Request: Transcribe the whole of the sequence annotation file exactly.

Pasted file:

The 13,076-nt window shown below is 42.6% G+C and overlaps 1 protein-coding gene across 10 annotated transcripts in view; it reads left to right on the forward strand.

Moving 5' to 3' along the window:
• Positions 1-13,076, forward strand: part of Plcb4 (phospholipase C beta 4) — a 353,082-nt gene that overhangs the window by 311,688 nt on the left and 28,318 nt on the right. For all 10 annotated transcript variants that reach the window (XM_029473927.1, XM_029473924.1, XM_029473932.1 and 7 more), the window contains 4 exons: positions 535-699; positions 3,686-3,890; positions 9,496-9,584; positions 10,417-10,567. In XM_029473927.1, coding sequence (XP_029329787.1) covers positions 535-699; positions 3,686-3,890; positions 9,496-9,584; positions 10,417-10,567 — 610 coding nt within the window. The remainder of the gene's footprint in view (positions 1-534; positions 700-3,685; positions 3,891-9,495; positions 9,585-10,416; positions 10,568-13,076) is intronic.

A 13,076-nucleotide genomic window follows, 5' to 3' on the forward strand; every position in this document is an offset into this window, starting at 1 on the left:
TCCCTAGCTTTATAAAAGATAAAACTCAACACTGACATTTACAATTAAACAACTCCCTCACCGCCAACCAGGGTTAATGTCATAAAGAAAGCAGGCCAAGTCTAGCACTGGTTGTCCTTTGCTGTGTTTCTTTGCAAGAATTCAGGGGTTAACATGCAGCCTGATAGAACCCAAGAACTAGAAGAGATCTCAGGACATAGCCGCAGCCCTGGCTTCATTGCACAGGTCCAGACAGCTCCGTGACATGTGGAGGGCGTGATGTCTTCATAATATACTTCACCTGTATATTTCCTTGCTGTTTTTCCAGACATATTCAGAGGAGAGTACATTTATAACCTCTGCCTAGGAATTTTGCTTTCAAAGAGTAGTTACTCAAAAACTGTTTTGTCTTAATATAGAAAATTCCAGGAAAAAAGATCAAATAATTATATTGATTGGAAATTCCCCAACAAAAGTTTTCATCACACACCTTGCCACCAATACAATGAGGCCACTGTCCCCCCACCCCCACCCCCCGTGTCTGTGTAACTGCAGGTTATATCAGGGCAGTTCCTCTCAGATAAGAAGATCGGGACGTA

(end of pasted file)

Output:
The 13,076-nt window shown below is 42.6% G+C and overlaps 1 protein-coding gene across 10 annotated transcripts in view; it reads left to right on the forward strand.

Moving 5' to 3' along the window:
• Positions 1-13,076, forward strand: part of Plcb4 (phospholipase C beta 4) — a 353,082-nt gene that overhangs the window by 311,688 nt on the left and 28,318 nt on the right. For all 10 annotated transcript variants that reach the window (XM_029473927.1, XM_029473924.1, XM_029473932.1 and 7 more), the window contains 4 exons: positions 535-699; positions 3,686-3,890; positions 9,496-9,584; positions 10,417-10,567. In XM_029473927.1, coding sequence (XP_029329787.1) covers positions 535-699; positions 3,686-3,890; positions 9,496-9,584; positions 10,417-10,567 — 610 coding nt within the window. The remainder of the gene's footprint in view (positions 1-534; positions 700-3,685; positions 3,891-9,495; positions 9,585-10,416; positions 10,568-13,076) is intronic.

A 13,076-nucleotide genomic window follows, 5' to 3' on the forward strand; every position in this document is an offset into this window, starting at 1 on the left:
TCCCTAGCTTTATAAAAGATAAAACTCAACACTGACATTTACAATTAAACAACTCCCTCACCGCCAACCAGGGTTAATGTCATAAAGAAAGCAGGCCAAGTCTAGCACTGGTTGTCCTTTGCTGTGTTTCTTTGCAAGAATTCAGGGGTTAACATGCAGCCTGATAGAACCCAAGAACTAGAAGAGATCTCAGGACATAGCCGCAGCCCTGGCTTCATTGCACAGGTCCAGACAGCTCCGTGACATGTGGAGGGCGTGATGTCTTCATAATATACTTCACCTGTATATTTCCTTGCTGTTTTTCCAGACATATTCAGAGGAGAGTACATTTATAACCTCTGCCTAGGAATTTTGCTTTCAAAGAGTAGTTACTCAAAAACTGTTTTGTCTTAATATAGAAAATTCCAGGAAAAAAGATCAAATAATTATATTGATTGGAAATTCCCCAACAAAAGTTTTCATCACACACCTTGCCACCAATACAATGAGGCCACTGTCCCCCCACCCCCACCCCCCGTGTCTGTGTAACTGCAGGTTATATCAGGGCAGTTCCTCTCAGATAAGAAGATCGGGACGTA